Mail Tribune 100
Dec. 7, 1914
Twenty-three Medford citizens were arrested Sunday night for violation of the city ordinance pertaining to the lighting of automobiles. All appeared before Police Judge Gay this morning and were fine $1 each.
Following is a list of those arrested: Walter Merrick, Miss Mable Ray, Frank Ray, Dr. Porter, Dr. J.J. Emmons, W.H. Gore, B. Wolgamott, B.G. Worthington, R.I. Stuart, Mike Hanley, R.H. McCurdy, Ralph Bardwell, Dr. Riddell, two cars belonging to the Rogue Valley Canal Company, Dr. Polenitz, Big Pines Lumber company car, Ernest Clement, Dr. Clancy, Welborn Cornilius, E.G. Brown, James Leslie and Frank Loder.
Perhaps the most pathetic case that has been brought before the attention of Judge Tou Velle is the case of the Pinion family of Ashland. Recently the mother died leaving her husband to care for five children ranging between the ages of two and 15 years. Shortly after the death of the mother, the father became insane. It wasn't until a few days ago that Mr. Pinion's condition became noticeable.
Judge Tou Velle was notified of the action of the Mr. Pinion, and the condition of his family after carefully investigating the case has decided to send three of the children to the aid school, Mr. and Mrs. W.M. Polly agreeing to care for the baby and the oldest girl, and to send Mr. Pinion to the asylum.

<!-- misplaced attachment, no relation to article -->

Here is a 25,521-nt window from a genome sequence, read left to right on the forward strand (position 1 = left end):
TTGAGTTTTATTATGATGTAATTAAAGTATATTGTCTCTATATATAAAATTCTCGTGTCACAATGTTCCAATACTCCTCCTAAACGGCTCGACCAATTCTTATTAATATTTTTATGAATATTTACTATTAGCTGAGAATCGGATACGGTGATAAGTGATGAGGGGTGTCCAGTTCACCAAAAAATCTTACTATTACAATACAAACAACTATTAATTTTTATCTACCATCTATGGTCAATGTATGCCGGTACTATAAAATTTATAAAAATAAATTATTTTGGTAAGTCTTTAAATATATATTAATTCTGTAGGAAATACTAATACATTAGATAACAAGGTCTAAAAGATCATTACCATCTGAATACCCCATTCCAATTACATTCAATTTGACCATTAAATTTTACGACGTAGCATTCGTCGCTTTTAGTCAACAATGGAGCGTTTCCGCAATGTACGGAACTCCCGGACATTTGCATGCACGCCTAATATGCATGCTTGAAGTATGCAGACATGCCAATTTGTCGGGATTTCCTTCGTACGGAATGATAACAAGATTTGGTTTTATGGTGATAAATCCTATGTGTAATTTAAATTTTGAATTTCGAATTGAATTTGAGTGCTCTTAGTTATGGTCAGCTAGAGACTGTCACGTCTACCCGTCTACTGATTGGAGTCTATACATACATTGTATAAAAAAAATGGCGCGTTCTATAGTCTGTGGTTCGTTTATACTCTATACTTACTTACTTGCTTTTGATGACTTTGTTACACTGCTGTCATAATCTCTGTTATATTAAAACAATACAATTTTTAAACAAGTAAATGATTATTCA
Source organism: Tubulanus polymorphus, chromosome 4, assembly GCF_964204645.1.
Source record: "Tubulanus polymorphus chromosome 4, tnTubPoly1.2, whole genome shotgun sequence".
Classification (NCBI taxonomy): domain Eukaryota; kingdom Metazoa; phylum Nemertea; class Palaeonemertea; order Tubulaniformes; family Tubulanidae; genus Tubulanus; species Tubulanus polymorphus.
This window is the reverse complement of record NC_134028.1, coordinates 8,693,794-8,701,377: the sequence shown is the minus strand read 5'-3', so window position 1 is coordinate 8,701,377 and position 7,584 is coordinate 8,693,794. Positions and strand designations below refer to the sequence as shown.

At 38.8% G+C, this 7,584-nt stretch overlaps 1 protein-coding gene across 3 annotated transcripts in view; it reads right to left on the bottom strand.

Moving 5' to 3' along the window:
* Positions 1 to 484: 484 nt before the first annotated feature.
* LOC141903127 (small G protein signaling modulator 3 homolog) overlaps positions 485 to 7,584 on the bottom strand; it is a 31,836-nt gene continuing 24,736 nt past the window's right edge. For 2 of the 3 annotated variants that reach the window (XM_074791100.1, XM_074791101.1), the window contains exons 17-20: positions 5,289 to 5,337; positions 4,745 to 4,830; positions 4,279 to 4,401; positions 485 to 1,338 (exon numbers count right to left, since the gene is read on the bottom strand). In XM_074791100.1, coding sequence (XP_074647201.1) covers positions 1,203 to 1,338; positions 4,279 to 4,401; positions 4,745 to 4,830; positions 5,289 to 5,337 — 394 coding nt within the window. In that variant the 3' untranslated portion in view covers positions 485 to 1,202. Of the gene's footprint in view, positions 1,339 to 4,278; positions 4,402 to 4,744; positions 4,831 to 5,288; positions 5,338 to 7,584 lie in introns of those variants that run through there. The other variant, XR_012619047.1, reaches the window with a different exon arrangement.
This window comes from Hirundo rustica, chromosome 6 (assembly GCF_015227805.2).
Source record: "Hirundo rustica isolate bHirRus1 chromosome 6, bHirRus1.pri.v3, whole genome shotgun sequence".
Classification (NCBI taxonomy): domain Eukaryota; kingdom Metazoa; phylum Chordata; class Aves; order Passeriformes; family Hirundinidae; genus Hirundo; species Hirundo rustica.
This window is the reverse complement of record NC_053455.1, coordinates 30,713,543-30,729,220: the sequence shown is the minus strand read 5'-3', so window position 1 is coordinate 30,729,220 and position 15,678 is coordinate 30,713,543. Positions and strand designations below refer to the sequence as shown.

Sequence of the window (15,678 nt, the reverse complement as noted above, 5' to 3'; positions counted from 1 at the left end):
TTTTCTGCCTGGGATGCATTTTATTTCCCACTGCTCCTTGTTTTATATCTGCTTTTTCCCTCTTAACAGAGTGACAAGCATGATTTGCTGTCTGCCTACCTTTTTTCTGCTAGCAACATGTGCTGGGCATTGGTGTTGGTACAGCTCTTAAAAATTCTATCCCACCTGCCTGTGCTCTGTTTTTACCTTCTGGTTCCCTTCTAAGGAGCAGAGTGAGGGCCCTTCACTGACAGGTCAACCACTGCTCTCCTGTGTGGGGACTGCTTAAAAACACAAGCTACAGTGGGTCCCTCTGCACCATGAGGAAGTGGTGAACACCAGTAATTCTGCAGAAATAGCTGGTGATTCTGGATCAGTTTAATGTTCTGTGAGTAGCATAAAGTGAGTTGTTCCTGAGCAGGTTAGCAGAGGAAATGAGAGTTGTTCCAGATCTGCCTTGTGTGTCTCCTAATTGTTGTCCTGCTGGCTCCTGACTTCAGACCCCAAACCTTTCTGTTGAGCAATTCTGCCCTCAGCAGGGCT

Fruit growers in the four northwestern states to December 1 this season have received in cash from the North Pacific Fruit Distributors $1,122,111.36, according to a bulletin issued by the central office at Spokane this week. This money represents returns from fruit sales and has been disbursed to the sub-central associations for payment to members.
Regarding the season's volume of business, the bulletin says:
"The returns disbursed so far are for approximately two-fifths of the crop that will be handed by the North Pacific Fruit Distributors this year, but they include peaches and other soft fruits and the cheaper and earlier varieties of apples, necessarily comprising our least valuable tonnage.
"Substantially three-fifths of the crop is either sold and to be collected for, or is yet to be marketed, and, including as it does the later varieties of apples now being sold for higher prices on a rising market, it comprises our most valuable tonnage."